In a letter to U.S. Education Secretary Arne Duncan on Monday, Gov. Rick Scott called the Partnership for Assessment of Readiness for College and Careers a "primary entry point for the involvement of the federal government in … state and local decisions."
Scott was so concerned that he called on the Florida Department of Education to withdraw from the multistate consortium, which is developing student assessments around the new Common Core State Standards.
But when pressed by a reporter on Tuesday to explain how PARCC is an example of federal intrusion, Scott was short on details.
"If you look at it, it's their entry point into having more involvement in our education system, and my goal is, let's make sure we continue to raise our standards," Scott said. "I want to thank (former) Gov. (Jeb) Bush for his focus on that. He really led that effort, and he's led it around the country, but I want to continue that focus on education, but we don't need the federal government intruding in our lives."
Asked a second reporter: "How can a test that's developed by a consortium of states be federal intrusion? How is that their entry point?"
Replied Scott: "It was their entry point to intrusion and their involvement in our system. What I believe in, is we should be able to come up with an assessment that works for us. Again, we want high standards, but we don't need their involvement."
A third try from a reporter: "But governor, you haven't given us any examples. Give us an example of what you mean by federal intrusion. What specifically has happened?"
Scott: "It's the entry point to where the federal government would be more involved in our education system, and I oppose that."
AG sorry over execution delay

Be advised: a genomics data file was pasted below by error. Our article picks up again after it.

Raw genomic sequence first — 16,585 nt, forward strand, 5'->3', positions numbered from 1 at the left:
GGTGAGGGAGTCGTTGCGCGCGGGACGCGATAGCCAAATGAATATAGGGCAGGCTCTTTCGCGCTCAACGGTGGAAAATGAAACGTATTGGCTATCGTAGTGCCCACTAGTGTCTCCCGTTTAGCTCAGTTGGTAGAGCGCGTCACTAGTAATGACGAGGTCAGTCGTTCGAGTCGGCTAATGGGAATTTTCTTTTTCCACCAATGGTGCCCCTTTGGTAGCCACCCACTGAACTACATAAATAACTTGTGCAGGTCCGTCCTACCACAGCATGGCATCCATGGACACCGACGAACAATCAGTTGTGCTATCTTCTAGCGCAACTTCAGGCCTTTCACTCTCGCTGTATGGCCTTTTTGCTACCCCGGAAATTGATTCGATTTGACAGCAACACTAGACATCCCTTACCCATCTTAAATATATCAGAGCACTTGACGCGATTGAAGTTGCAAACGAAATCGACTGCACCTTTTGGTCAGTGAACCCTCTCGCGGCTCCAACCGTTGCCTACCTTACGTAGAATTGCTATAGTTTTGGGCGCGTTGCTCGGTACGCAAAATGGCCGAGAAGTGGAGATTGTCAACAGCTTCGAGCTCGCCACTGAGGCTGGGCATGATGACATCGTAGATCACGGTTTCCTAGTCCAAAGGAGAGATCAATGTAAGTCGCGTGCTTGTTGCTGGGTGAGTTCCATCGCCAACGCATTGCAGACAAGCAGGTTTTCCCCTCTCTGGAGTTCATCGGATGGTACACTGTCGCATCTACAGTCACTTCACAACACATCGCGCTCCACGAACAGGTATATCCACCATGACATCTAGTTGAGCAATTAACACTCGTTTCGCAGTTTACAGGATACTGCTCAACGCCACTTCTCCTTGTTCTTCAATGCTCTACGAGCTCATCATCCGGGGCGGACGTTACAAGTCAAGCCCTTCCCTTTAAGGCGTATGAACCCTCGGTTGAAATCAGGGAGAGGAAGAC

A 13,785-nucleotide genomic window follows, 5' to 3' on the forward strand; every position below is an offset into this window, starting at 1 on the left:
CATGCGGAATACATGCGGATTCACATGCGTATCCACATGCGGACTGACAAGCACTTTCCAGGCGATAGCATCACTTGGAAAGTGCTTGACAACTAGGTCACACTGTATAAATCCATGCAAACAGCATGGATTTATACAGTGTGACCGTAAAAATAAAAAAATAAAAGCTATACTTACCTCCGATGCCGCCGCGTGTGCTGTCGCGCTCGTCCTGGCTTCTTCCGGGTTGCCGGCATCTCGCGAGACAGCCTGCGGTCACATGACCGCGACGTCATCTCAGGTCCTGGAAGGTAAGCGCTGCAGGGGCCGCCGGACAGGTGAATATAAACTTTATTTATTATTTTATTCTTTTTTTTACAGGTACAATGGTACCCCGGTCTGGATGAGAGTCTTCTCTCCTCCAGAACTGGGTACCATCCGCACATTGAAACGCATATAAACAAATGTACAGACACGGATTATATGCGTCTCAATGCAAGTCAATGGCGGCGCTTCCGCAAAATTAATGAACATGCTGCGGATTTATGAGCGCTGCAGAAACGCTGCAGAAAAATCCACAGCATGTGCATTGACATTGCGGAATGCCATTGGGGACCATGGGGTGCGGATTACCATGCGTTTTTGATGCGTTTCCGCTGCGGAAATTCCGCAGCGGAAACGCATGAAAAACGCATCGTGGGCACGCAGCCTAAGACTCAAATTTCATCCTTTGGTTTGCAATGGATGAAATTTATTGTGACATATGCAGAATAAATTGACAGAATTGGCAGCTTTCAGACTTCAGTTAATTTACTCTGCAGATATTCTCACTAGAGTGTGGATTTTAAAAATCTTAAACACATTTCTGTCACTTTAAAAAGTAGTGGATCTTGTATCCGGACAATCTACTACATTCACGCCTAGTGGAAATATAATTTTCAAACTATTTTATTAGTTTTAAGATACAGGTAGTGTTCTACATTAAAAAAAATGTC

A contrite Attorney General Pam Bondi owned up to a big mistake Tuesday, acknowledging she was wrong to have asked that the execution of a murderer be delayed for three weeks because it would have conflicted with her re-election campaign fundraiser.
Gov. Rick Scott agreed to Bondi's request and claimed he did not know the reason why. Marshall Lee Gore's execution is now set for Oct. 1.
"I should not have requested that the execution be moved," Bondi told reporters after a Cabinet meeting. "I should not have moved it. I'm sorry. And it will not happen again. Next question."
Pressed into immediate damage control, Bondi was eager to change the subject, and a reporter accommodated her by asking about a legal issue involving benefits for same-sex couples in the National Guard. But then it was back to the subject of Gore's execution.
"I made a mistake. I'm sorry. It won't happen again," she said. "I asked that a killer's date be changed, and he was given 20 more days. It won't happen again. I'm sorry."
Redistricting lawsuit continues
A key Republican political operative will not be required to turn over his communications with other Republican Party operatives relating to redistricting, a court official has ruled.
Frank Terraferma, director of House campaigns of the Republican Party of Florida, will not have to release any more documents than he already has, ruled Major Harding, the former state Supreme Court justice assigned to become the special master in the lingering legal feud over the redistricting maps.
Harding was appointed to referee the dispute between the Republican-controlled Legislature and the plaintiffs in the case, a coalition of Florida residents and the League of Women Voters.
Plaintiffs argued that Terraferma should be required to turn over internal communications he had with employees under contract with the party to help them assert that the Legislature violated the constitutional ban against intentionally protecting an incumbent or political party.
Terraferma argued that disclosing the documents would have a chilling effect on his ability to openly communicate with RPOF and its consultants in the future.
Times/Herald staff writer Mary Ellen Klas contributed to this week's Buzz.